Fully Managed

     steps:
     # Build the container image
     - name: 'gcr.io/cloud-builders/docker'
       args: ['build', '-t', 'gcr.io/$PROJECT_ID/SERVICE-NAME:$COMMIT_SHA', '.']
     # Push the container image to Container Registry
     - name: 'gcr.io/cloud-builders/docker'
       args: ['push', 'gcr.io/$PROJECT_ID/SERVICE-NAME:$COMMIT_SHA']
     # Deploy container image to Cloud Run
     - name: 'gcr.io/google.com/cloudsdktool/cloud-sdk'
       entrypoint: gcloud
       args:
       - 'run'
       - 'deploy'
       - 'SERVICE-NAME'
       - '--image'
       - 'gcr.io/$PROJECT_ID/SERVICE-NAME:$COMMIT_SHA'
       - '--region'
       - 'REGION'
       - '--platform'
       - 'managed'
     images:
     - 'gcr.io/$PROJECT_ID/SERVICE-NAME:$COMMIT_SHA'
    

    Where:

    • SERVICE-NAME is the name of the Cloud Run service.
    • REGION is the region of the Cloud Run service you are deploying.

    Anthos on Google Cloud

     steps:
     # build the container image
     - name: 'gcr.io/cloud-builders/docker'
       args: ['build', '-t', 'gcr.io/$PROJECT_ID/SERVICE-NAME:$COMMIT_SHA', '.']
     # push the container image to Container Registry
     - name: 'gcr.io/cloud-builders/docker'
       args: ['push', 'gcr.io/$PROJECT_ID/SERVICE-NAME:$COMMIT_SHA']
     # Deploy container image to Cloud Run
     - name: 'gcr.io/google.com/cloudsdktool/cloud-sdk'
       entrypoint: gcloud
       args:
       - 'run'
       - 'deploy'
       - 'SERVICE-NAME'
       - '--image'
       - 'gcr.io/$PROJECT_ID/SERVICE-NAME:$COMMIT_SHA'
       - '--cluster'
       - 'CLUSTER'
       - '--cluster-location'
       - 'CLUSTER_LOCATION'
       - '--platform'
       - 'gke'
     images:
     - 'gcr.io/$PROJECT_ID/SERVICE-NAME:$COMMIT_SHA'
    

    Where:

    • SERVICE-NAME is the name of the Cloud Run service.
    • CLUSTER is the name of your Cloud Run for Anthos on Google Cloud cluster.
    • CLUSTER_LOCATION is the location of your Cloud Run for Anthos on Google Cloud cluster.

    The use of the $COMMIT_SHA substitution variable is populated by Cloud Build when triggered from a Git repository.

  2. Create a build trigger with the config file created in the previous step:

    1. Open the Triggers page:

      Go to the Triggers page

    2. Click Create Trigger.

    3. In the Name field, enter a name for your trigger.

    4. Under Event, select the repository event to start your trigger.

    5. Under Source, select your repository and the branch or tag name that will start your trigger. For more information on specifying which branches to autobuild, see Creating a build trigger.

    6. Under Build configuration, select Cloud Build configuration file.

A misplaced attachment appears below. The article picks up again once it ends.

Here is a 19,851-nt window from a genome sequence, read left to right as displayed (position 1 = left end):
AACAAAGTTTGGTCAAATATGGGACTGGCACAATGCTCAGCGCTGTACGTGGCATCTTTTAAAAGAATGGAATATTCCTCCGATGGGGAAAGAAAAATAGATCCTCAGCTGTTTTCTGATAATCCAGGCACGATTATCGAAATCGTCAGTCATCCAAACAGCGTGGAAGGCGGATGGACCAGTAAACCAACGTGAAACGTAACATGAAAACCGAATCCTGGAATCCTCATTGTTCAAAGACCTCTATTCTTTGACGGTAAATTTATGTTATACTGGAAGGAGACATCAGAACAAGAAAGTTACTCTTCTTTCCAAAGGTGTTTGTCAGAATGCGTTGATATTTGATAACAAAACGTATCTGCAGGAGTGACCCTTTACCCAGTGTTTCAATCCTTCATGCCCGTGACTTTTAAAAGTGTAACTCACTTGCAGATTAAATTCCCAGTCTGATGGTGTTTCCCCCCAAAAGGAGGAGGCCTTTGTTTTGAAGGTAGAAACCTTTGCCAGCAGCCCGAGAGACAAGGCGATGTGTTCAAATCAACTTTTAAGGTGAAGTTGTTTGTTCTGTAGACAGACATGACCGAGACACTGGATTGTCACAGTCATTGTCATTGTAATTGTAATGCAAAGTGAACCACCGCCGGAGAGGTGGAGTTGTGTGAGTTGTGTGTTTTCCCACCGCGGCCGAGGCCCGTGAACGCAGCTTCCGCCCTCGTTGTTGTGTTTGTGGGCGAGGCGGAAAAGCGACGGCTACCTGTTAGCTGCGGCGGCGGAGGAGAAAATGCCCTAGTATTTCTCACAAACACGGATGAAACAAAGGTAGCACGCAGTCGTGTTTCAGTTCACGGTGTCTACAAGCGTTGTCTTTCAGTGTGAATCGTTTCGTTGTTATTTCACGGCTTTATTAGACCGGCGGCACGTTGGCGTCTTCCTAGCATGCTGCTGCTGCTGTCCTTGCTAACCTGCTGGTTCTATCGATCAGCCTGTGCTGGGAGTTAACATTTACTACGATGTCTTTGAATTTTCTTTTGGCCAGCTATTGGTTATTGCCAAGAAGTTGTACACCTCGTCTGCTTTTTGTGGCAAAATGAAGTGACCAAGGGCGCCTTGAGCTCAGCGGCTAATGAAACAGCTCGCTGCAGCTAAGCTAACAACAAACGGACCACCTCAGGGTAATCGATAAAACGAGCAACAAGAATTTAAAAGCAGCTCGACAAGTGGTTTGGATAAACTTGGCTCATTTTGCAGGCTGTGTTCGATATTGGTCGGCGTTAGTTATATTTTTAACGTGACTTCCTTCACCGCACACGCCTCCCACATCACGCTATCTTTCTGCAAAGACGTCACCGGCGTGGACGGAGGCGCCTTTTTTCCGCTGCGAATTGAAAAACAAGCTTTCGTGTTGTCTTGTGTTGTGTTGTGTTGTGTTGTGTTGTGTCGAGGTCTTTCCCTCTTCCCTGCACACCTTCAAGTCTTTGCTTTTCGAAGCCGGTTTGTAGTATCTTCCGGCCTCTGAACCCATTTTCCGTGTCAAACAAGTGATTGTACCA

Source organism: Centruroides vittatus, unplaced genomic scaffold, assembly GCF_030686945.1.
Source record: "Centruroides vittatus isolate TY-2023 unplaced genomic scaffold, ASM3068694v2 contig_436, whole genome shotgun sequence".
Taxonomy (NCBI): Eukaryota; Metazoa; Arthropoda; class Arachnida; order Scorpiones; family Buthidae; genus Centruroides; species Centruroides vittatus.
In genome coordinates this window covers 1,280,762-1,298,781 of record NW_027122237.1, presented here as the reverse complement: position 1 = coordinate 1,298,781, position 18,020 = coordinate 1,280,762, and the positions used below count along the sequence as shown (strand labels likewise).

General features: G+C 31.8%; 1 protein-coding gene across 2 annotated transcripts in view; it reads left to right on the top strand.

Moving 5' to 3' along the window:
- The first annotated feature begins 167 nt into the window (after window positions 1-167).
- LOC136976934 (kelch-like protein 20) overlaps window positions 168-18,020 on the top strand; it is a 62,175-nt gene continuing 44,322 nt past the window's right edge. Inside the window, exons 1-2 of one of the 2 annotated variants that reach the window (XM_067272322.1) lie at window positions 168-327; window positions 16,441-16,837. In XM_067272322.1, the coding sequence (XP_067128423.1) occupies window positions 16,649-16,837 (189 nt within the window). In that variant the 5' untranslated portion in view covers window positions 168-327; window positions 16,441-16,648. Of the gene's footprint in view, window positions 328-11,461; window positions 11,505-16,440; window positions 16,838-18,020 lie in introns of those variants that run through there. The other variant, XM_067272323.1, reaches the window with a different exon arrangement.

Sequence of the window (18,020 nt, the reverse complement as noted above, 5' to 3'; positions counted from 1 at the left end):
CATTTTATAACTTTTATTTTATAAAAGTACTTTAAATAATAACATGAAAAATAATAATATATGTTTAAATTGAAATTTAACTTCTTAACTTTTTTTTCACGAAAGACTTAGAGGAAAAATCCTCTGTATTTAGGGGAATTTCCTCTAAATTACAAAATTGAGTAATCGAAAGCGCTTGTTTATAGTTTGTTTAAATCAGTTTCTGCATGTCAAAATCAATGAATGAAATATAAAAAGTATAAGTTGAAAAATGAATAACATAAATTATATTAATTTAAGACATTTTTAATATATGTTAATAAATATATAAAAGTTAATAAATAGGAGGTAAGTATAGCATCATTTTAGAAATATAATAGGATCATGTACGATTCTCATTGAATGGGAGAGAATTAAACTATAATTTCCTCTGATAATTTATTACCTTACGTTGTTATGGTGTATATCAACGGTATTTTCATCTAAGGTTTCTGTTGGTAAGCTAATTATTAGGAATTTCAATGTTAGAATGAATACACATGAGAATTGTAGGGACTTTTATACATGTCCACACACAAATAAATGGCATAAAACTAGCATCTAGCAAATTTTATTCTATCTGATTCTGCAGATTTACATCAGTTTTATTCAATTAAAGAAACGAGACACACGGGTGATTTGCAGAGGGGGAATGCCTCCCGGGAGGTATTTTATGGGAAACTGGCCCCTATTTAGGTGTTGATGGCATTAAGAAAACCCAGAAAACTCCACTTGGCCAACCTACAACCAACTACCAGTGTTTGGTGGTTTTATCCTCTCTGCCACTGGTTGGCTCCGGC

7. In the Cloud Build configuration file location field, type cloudbuild.yaml after the /.

    8. Click Create to save your build trigger.

  3. You are finished! From now on, whenever you push to your repository, a build and a deployment to your Cloud Run service is automatically invoked.

Anytime you push new code to your repository, you will automatically trigger a build and deploy to your Cloud Run service.

For more information on creating Cloud Build triggers, see Creating and managing build triggers.

Using minimal IAM permissions

When a container is deployed to a Cloud Run (fully managed) service, it runs with the identity of the Runtime Service Account of this Cloud Run (fully managed) service. Because Cloud Build can deploy new containers automatically, Cloud Build needs to be able to act as the Runtime Service Account of your Cloud Run (fully managed) service.

To grant limited access to Cloud Build to deploy to a Cloud Run (fully managed) service:

Console

  1. Go to the Service accounts page of the Google Cloud Console:

    Go to Service accounts

  2. Select the Runtime Service Account of your Cloud Run (fully managed) service (By default it is PROJECT_NUMBER-compute@developer.gserviceaccount.com).

  3. Click Show Info Panel in the top right corner to show the Permissions tab.

  4. Click the Add member button.

  5. Enter the Cloud Build Service Account (PROJECT_NUMBER@cloudbuild.gserviceaccount.com)

  6. In the Select a role dropdown, select the Service Accounts > Service Account User role.

  7. Click Save.

gcloud

Use the gcloud iam service-accounts add-iam-policy-binding command, where PROJECT_NUMBER is the numeric ID of your project:

gcloud iam service-accounts add-iam-policy-binding \
  PROJECT_NUMBER-compute@developer.gserviceaccount.com \
  --member="serviceAccount:PROJECT_NUMBER@cloudbuild.gserviceaccount.com" \
  --role="roles/iam.serviceAccountUser"

Replace PROJECT_NUMBER with the numeric ID of your project.

If using Cloud Run (fully managed) using a customized service identity, replace PROJECT_NUMBER-compute@developer.gserviceaccount.com with your service account address.

See Deployment permissions for more information.

Code examples

Here are some sample repositories, each of which contains a sample application and a build config file to deploy application to Cloud Run:

What's next